What to Know About Diet and Exercise if You Have Cancer

A cancer specialist breaks down the guidelines for diet and fitness, both physical and emotional, for patients undergoing treatment.

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Living With Cancer: Life After Treatment

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  • The type of disease & the treatment will determine what life is like after treatment
  • Patients should create a survivorship plan, which includes follow-up visits with doctors and scans for long-term health effects
  • Your care team can provide diet & exercise recommendations as part of the survivorship plan

Living With Cancer: Life After Treatment

  • The type of disease & the treatment will determine what life is like after treatment
  • Patients should create a survivorship plan, which includes follow-up visits with doctors and scans for long-term health effects
  • Your care team can provide diet & exercise recommendations as part of the survivorship plan

Living With Cancer: Diet & Exercise

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  • Diet, exercise & stress control are really important when going through cancer treatment and recovery
  • There’s no data to support any one specific diet (like keto or sugar-free) will help during treatment
  • Experts simply recommend getting enough nutrients, staying active if you can and keeping mental health in check

Living With Cancer: Diet & Exercise

  • Diet, exercise & stress control are really important when going through cancer treatment and recovery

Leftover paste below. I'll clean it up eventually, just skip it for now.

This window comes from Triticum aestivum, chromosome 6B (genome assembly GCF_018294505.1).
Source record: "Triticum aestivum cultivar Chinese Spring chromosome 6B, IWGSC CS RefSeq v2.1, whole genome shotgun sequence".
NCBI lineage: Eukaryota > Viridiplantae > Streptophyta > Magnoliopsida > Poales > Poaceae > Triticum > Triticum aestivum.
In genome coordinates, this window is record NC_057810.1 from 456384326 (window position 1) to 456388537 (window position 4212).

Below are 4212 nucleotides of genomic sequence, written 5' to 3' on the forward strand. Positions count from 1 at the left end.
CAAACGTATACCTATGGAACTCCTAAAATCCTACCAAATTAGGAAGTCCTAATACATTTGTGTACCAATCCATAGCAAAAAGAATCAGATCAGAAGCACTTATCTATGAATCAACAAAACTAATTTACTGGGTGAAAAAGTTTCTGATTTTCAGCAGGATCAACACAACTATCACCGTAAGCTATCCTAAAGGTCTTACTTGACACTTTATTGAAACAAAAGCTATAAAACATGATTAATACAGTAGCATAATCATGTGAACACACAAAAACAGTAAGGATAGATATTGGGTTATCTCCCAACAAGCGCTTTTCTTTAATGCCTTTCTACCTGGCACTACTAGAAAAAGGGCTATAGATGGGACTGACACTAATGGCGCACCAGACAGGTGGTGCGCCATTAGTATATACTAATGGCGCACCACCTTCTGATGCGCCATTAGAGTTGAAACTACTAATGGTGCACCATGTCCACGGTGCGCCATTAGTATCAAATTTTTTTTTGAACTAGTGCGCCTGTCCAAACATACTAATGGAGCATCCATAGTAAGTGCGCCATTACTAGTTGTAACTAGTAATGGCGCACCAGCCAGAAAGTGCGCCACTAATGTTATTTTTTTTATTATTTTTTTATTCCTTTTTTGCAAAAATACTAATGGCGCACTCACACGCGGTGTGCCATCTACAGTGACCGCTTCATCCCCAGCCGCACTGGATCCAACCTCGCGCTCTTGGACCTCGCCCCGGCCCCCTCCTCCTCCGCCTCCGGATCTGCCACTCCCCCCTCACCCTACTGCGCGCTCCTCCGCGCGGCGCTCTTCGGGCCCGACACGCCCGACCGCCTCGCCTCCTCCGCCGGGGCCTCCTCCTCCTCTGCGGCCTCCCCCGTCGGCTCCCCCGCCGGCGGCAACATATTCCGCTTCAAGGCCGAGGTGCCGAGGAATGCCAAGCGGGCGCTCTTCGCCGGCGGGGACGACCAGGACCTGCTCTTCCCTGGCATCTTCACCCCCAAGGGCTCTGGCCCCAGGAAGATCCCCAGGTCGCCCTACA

• There’s no data to support any one specific diet (like keto or sugar-free) will help during treatment
  • Experts simply recommend getting enough nutrients, staying active if you can and keeping mental health in check

Living With Cancer: Follicular Lymphoma

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  • Follicular lymphoma is the most common type of slow-growing (or indolent) lymphoma
  • The disease can be so slow-growing that patients do not need treatment
  • Instead of treatment, doctors may suggest “watchful waiting” to monitor the disease and make sure it stays slow-growing

Living With Cancer: Follicular Lymphoma

  • Follicular lymphoma is the most common type of slow-growing (or indolent) lymphoma
  • The disease can be so slow-growing that patients do not need treatment
  • Instead of treatment, doctors may suggest “watchful waiting” to monitor the disease and make sure it stays slow-growing

Living With Cancer: Monitoring After a Diagnosis

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  • If your doctor suspects there may have been a change to your cancer, they may order a PET or CT scan
  • Some patients are concerned that radiation they are exposed to during scans could have harmful effects
  • The amount of radiation patients are exposed to during these scans is very small, and the body is generally able to tolerate it well

Living With Cancer: Monitoring After a Diagnosis

  • If your doctor suspects there may have been a change to your cancer, they may order a PET or CT scan
  • Some patients are concerned that radiation they are exposed to during scans could have harmful effects
  • The amount of radiation patients are exposed to during these scans is very small, and the body is generally able to tolerate it well
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